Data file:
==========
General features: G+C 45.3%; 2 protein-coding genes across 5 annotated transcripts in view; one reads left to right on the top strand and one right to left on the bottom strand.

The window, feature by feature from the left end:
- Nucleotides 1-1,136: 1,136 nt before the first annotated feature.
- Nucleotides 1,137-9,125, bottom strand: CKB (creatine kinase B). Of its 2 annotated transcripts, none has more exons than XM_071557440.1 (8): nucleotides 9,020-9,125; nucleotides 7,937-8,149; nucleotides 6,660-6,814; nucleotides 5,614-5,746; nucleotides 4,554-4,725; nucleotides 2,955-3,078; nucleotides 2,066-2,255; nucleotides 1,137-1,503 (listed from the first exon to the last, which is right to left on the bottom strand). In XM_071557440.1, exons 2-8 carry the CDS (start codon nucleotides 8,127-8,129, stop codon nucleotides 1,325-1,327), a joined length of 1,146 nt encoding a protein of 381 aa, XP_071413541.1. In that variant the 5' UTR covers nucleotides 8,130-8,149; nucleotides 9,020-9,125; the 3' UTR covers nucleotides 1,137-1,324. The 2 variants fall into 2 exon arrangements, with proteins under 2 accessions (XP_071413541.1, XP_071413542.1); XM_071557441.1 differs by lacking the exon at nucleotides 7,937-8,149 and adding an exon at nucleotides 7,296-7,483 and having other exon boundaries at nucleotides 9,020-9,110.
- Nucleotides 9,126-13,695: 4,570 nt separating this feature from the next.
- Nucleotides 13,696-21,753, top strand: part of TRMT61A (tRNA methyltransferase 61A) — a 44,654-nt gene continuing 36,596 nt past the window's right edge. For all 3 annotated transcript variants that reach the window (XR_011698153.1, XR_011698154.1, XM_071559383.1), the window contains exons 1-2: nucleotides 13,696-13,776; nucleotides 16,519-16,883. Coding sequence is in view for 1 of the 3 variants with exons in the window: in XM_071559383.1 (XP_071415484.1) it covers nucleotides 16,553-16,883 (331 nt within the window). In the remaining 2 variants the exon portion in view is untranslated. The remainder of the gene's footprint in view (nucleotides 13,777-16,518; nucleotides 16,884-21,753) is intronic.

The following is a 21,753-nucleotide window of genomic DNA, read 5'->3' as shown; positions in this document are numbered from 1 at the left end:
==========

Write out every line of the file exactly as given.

General features: G+C 45.3%; 2 protein-coding genes across 5 annotated transcripts in view; one reads left to right on the top strand and one right to left on the bottom strand.

The window, feature by feature from the left end:
- Nucleotides 1-1,136: 1,136 nt before the first annotated feature.
- Nucleotides 1,137-9,125, bottom strand: CKB (creatine kinase B). Of its 2 annotated transcripts, none has more exons than XM_071557440.1 (8): nucleotides 9,020-9,125; nucleotides 7,937-8,149; nucleotides 6,660-6,814; nucleotides 5,614-5,746; nucleotides 4,554-4,725; nucleotides 2,955-3,078; nucleotides 2,066-2,255; nucleotides 1,137-1,503 (listed from the first exon to the last, which is right to left on the bottom strand). In XM_071557440.1, exons 2-8 carry the CDS (start codon nucleotides 8,127-8,129, stop codon nucleotides 1,325-1,327), a joined length of 1,146 nt encoding a protein of 381 aa, XP_071413541.1. In that variant the 5' UTR covers nucleotides 8,130-8,149; nucleotides 9,020-9,125; the 3' UTR covers nucleotides 1,137-1,324. The 2 variants fall into 2 exon arrangements, with proteins under 2 accessions (XP_071413541.1, XP_071413542.1); XM_071557441.1 differs by lacking the exon at nucleotides 7,937-8,149 and adding an exon at nucleotides 7,296-7,483 and having other exon boundaries at nucleotides 9,020-9,110.
- Nucleotides 9,126-13,695: 4,570 nt separating this feature from the next.
- Nucleotides 13,696-21,753, top strand: part of TRMT61A (tRNA methyltransferase 61A) — a 44,654-nt gene continuing 36,596 nt past the window's right edge. For all 3 annotated transcript variants that reach the window (XR_011698153.1, XR_011698154.1, XM_071559383.1), the window contains exons 1-2: nucleotides 13,696-13,776; nucleotides 16,519-16,883. Coding sequence is in view for 1 of the 3 variants with exons in the window: in XM_071559383.1 (XP_071415484.1) it covers nucleotides 16,553-16,883 (331 nt within the window). In the remaining 2 variants the exon portion in view is untranslated. The remainder of the gene's footprint in view (nucleotides 13,777-16,518; nucleotides 16,884-21,753) is intronic.

The following is a 21,753-nucleotide window of genomic DNA, read 5'->3' as shown; positions in this document are numbered from 1 at the left end: